In this week’s portion, we have the story of the tower of Babylon. “And they said: ‘come let us build a city, and a tower with its top in the heavens, and let us make a name for ourselves, lest we be dispersed across the earth” (Gen. 11:4).
Nimrod, King of Babylon, led the builders of this tower. The rationale to build this tower was fear of another flood. The people reasoned that if they would build a tower high enough, they would be able to wage war with G-d, and prevent the flood from reoccurring.
Obviously, this contained a tremendous amount of faulty reasoning. Every person in the world was a descendant of Noach, as only his family survived the flood. In fact, Noach and his children were still alive, meaning there were first hand survivors of the flood! Certainly these people could have asked Noach, their grandfather or great-grandfather, what had been the causes that led to the flood. Was it simply a random occurrence that happened every so often simply to cause suffering to the inhabitants of the earth? And if they believed the story of the flood, how did Noach and his family survive – by coincidence? Certainly Noach would have informed his descendants that the only reason he survived was because G-d had instructed him to build an ark. How foolish for these people to then build a tower to rebel against the very Creator that had enabled them to be alive!
Let us look into their motives. What is the reason they built this tower? The Torah tells us: “Let us make a name for ourselves” (Gen.11:4).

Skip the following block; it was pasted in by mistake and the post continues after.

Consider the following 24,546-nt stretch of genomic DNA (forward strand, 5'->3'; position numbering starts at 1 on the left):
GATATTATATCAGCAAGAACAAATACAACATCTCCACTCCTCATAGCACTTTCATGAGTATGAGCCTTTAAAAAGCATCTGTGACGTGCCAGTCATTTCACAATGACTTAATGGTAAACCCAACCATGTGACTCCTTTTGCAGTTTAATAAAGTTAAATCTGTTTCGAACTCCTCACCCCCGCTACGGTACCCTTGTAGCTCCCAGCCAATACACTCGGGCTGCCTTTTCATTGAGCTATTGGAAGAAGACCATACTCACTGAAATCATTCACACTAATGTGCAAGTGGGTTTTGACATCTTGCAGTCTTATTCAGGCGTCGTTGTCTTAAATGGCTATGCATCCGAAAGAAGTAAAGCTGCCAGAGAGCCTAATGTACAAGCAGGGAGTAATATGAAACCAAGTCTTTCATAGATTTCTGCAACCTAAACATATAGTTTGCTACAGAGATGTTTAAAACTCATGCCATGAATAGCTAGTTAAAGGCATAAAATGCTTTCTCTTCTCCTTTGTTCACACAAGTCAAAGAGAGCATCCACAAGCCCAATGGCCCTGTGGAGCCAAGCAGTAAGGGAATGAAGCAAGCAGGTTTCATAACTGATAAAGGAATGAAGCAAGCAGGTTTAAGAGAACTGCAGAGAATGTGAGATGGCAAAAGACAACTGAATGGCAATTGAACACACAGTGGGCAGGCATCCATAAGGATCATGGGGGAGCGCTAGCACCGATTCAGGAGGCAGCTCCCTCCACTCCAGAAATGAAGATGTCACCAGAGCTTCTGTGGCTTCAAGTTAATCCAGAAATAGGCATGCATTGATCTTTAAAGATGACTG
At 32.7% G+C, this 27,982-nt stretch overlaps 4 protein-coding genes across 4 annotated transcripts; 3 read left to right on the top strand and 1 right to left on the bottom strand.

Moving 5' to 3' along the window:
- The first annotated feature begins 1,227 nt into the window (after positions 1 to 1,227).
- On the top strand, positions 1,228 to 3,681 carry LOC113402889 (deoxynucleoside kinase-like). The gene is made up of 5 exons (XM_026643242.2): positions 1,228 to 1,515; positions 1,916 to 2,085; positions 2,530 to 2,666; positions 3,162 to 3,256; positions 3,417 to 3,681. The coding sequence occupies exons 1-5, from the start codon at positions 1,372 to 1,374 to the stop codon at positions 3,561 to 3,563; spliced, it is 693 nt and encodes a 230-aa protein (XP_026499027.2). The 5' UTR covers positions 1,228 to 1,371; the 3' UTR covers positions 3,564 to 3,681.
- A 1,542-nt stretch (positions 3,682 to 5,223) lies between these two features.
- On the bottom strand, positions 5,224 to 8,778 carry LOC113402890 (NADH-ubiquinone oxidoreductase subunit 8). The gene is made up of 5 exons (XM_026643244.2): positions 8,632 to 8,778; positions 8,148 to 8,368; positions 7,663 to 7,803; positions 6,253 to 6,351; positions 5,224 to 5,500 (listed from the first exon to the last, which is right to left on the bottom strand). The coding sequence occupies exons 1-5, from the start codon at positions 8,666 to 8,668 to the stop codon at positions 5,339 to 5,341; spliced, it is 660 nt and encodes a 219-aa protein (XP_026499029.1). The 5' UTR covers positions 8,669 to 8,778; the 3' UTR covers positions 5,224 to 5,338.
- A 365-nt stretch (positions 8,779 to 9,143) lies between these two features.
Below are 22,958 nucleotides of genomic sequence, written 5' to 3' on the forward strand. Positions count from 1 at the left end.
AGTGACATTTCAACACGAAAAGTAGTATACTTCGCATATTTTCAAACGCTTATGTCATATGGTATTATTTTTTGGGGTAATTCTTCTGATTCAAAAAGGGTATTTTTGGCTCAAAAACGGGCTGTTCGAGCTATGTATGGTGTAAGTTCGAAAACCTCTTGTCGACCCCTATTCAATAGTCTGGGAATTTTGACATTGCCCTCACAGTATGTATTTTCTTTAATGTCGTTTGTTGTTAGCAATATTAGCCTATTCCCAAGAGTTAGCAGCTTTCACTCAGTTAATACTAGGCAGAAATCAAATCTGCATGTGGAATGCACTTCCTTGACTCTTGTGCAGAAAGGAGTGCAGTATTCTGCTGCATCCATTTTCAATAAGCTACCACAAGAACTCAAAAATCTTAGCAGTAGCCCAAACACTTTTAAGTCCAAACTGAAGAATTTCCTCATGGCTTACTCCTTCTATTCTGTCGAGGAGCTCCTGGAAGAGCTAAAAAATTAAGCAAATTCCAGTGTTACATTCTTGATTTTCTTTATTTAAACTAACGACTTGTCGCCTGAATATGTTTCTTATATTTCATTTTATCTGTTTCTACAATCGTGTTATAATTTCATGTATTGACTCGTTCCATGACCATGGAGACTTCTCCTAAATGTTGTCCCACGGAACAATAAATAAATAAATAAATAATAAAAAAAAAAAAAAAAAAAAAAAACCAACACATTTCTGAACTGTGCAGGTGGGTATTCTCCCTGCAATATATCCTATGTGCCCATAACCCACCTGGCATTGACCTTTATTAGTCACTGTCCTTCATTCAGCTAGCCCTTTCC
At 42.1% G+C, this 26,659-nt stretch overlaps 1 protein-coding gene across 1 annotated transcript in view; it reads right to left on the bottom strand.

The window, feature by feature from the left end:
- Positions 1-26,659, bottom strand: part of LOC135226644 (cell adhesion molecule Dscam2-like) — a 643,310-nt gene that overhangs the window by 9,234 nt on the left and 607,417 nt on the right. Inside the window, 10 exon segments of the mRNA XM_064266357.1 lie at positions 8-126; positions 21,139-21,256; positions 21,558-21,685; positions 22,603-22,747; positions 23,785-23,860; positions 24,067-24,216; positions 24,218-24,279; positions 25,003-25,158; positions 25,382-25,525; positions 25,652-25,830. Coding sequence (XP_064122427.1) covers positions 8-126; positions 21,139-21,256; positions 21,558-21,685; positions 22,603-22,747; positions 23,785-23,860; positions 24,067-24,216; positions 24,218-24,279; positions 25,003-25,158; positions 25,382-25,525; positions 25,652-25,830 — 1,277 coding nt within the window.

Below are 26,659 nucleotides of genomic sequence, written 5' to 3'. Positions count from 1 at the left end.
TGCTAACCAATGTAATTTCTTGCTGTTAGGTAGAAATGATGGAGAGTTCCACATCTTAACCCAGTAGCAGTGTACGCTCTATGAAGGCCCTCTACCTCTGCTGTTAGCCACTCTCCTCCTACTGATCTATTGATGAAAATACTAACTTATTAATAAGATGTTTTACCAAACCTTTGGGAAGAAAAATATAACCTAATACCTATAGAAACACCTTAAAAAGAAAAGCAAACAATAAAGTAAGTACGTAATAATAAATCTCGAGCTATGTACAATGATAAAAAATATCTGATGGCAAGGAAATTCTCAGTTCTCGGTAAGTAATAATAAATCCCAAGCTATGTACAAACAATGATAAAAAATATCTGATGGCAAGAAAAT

The Maharal explains that when person makes a name for himself within the boundaries defined in the Torah, he is still under the umbrella of G-d, and still has responsibilities. The people building the tower wanted to be completely free. Therefore instead of aligning themselves with G-d, they aligned themselves with idolatry, even though they knew it to be not true.
It is a natural instinct for human beings to wish to make a name for themselves. But there are different ways to do it.
A person must understand his boundaries. We should desire to make a name for ourselves, but the ultimate aim of this desire should be to reveal G-d’s name in the world, thus spreading goodness. To attempt to “break free” of G-d’s influence is counterproductive, and ultimately spreads evil, as history has shown us the bitter fruits of reliance on contemporary and cultural morality.
It is a paradox to be an individual with free will, yet one who submits himself to G-d’s will. It is through this paradox that we can fulfill the purpose of the world.
The people who built the tower of Babylon were blinded by their ambition to make a name for themselves. Ultimately, except as a lesson for what not to do, they have been forgotten.
Rabbi Jay Spero is the rabbi of the Saranac Synagogue in Buffalo.